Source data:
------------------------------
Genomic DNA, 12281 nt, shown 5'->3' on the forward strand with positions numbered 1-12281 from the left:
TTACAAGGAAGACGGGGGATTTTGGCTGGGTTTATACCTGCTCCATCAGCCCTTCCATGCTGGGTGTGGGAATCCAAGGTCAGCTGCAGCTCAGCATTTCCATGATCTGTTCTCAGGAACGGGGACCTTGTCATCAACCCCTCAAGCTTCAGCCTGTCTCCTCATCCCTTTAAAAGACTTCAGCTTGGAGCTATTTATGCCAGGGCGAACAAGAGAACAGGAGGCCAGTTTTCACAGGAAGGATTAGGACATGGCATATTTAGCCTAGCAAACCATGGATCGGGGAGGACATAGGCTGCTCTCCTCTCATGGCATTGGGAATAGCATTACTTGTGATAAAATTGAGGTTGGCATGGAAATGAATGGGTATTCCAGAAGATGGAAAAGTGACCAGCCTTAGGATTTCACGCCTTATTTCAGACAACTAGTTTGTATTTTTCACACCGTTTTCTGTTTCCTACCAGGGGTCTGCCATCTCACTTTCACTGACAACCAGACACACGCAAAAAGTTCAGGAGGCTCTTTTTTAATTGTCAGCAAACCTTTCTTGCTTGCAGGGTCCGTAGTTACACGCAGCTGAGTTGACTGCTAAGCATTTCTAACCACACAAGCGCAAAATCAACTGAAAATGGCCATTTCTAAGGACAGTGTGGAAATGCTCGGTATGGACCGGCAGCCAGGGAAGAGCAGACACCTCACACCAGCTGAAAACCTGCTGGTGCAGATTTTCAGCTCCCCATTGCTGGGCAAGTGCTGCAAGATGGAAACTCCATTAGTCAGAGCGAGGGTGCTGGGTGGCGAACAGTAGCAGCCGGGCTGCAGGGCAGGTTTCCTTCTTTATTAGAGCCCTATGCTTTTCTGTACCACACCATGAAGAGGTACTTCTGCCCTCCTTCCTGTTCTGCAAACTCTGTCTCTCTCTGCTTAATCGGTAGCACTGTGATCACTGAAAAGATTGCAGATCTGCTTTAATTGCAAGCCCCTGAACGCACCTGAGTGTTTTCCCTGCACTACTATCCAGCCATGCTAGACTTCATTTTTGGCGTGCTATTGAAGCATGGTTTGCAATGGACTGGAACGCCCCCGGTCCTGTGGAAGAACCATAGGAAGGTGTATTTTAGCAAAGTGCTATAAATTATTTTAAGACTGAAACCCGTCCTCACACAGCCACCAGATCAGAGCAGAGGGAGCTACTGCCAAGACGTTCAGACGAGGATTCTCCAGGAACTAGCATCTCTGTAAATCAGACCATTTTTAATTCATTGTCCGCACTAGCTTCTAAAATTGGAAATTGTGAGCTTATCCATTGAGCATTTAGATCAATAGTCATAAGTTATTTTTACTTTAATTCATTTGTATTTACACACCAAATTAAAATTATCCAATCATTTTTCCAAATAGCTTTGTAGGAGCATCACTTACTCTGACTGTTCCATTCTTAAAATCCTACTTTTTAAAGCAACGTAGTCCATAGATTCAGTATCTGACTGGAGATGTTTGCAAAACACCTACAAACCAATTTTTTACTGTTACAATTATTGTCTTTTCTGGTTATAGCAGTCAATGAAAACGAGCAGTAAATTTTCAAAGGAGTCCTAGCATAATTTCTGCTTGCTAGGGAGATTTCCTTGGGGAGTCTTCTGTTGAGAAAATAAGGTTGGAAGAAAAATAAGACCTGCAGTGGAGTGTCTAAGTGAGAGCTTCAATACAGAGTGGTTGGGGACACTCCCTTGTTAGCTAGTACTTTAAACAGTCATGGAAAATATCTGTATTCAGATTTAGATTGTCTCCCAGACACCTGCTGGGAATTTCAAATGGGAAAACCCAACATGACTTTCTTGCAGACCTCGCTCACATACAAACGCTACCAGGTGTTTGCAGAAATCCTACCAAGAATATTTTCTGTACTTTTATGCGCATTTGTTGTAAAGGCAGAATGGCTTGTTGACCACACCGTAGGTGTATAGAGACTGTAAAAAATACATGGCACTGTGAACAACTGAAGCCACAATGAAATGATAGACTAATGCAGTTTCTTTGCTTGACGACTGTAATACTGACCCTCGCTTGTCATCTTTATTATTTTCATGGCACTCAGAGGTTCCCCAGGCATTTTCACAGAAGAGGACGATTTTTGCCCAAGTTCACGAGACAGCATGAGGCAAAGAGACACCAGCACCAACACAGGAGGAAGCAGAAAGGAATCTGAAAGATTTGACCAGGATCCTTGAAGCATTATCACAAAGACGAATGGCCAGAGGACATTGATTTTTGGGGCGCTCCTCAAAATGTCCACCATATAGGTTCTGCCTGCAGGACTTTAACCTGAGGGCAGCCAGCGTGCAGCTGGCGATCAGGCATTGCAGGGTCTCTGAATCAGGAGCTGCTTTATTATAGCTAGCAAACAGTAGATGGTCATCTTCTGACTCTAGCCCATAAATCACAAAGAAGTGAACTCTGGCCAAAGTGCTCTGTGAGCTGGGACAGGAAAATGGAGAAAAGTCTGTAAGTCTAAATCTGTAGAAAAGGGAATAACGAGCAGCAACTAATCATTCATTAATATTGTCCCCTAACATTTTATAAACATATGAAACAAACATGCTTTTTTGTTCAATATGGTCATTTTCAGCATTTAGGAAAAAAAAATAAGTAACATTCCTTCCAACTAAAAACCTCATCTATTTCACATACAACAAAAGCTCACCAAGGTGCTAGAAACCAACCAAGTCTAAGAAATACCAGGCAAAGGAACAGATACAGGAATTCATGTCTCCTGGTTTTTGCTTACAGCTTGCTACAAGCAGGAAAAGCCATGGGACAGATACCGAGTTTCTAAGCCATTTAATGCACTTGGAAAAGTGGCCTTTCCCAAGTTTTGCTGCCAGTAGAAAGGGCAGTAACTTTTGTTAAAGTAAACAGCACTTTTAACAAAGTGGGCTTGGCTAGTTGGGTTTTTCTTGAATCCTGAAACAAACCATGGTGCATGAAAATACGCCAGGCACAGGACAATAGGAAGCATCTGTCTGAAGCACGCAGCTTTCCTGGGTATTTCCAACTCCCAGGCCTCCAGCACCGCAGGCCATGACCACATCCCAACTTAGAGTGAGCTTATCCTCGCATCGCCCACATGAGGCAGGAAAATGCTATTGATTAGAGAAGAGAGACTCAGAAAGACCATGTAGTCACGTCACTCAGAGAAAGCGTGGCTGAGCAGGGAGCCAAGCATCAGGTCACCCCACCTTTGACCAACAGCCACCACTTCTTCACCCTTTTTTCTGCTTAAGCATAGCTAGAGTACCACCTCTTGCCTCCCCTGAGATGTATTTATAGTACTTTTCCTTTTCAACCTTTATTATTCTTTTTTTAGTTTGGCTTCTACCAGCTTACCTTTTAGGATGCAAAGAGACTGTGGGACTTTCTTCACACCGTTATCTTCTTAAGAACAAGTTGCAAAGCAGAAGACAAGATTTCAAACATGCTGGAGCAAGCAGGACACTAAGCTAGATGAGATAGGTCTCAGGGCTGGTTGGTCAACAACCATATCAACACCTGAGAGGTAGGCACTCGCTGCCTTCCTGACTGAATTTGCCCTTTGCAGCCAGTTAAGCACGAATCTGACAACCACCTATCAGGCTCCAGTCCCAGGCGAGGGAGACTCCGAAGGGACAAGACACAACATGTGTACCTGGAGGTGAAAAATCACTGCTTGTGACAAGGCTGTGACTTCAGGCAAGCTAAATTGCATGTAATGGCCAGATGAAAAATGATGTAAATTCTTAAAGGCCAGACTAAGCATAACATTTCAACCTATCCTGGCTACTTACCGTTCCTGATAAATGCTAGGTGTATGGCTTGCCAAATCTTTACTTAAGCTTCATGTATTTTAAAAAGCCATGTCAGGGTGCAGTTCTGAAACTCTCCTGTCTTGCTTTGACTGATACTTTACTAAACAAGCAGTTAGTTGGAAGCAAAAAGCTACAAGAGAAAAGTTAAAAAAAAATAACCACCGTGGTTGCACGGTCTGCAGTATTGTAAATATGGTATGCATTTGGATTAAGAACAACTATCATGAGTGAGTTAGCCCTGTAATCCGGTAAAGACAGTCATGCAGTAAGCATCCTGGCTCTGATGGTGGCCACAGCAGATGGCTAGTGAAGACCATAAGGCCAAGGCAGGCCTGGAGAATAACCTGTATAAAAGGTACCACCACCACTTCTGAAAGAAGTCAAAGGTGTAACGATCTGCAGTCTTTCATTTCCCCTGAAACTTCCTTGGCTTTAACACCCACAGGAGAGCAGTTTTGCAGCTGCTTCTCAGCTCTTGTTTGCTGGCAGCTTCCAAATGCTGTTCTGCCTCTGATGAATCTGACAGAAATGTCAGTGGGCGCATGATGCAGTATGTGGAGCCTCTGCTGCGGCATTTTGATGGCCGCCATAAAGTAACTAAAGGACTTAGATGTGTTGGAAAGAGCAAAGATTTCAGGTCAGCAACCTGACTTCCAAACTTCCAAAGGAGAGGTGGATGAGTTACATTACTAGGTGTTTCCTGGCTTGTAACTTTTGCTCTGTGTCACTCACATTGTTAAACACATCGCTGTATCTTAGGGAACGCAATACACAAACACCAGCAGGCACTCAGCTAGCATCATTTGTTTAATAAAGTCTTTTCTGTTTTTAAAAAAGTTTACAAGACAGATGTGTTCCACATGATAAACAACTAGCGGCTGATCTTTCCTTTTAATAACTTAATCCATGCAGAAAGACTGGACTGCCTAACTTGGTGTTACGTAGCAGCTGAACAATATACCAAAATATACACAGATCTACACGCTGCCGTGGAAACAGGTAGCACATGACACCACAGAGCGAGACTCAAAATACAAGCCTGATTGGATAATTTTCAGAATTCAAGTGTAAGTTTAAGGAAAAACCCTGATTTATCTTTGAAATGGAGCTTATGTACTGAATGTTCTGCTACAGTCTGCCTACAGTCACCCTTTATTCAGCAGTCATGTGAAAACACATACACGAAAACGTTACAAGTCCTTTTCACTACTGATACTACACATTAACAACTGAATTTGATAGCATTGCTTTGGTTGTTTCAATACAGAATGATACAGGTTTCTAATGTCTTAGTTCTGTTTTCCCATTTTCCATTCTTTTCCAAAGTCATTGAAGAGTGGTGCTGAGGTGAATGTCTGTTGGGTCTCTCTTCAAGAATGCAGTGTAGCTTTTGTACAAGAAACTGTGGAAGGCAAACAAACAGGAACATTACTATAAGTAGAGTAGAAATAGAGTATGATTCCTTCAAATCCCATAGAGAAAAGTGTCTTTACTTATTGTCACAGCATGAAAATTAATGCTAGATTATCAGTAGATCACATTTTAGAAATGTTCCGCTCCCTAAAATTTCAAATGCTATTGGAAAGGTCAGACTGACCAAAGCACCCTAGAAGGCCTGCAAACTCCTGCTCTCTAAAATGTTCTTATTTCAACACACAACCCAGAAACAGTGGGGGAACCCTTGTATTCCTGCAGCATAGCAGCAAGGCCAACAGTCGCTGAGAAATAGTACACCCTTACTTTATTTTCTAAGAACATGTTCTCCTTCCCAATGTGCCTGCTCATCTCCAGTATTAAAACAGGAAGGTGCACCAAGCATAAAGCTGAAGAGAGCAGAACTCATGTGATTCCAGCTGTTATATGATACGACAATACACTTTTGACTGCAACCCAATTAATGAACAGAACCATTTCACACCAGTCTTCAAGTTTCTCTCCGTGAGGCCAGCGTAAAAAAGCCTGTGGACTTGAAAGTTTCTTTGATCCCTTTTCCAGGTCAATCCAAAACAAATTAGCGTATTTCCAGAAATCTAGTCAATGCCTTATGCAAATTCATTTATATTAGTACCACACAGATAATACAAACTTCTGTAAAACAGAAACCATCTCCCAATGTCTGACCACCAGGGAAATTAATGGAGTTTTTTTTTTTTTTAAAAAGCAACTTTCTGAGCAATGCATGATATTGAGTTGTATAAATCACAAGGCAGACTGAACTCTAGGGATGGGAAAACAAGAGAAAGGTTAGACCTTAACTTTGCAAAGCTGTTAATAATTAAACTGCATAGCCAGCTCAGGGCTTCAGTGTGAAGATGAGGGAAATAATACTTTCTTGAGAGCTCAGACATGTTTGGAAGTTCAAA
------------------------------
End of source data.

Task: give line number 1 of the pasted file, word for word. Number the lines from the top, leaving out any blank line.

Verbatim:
Genomic DNA, 12281 nt, shown 5'->3' on the forward strand with positions numbered 1-12281 from the left: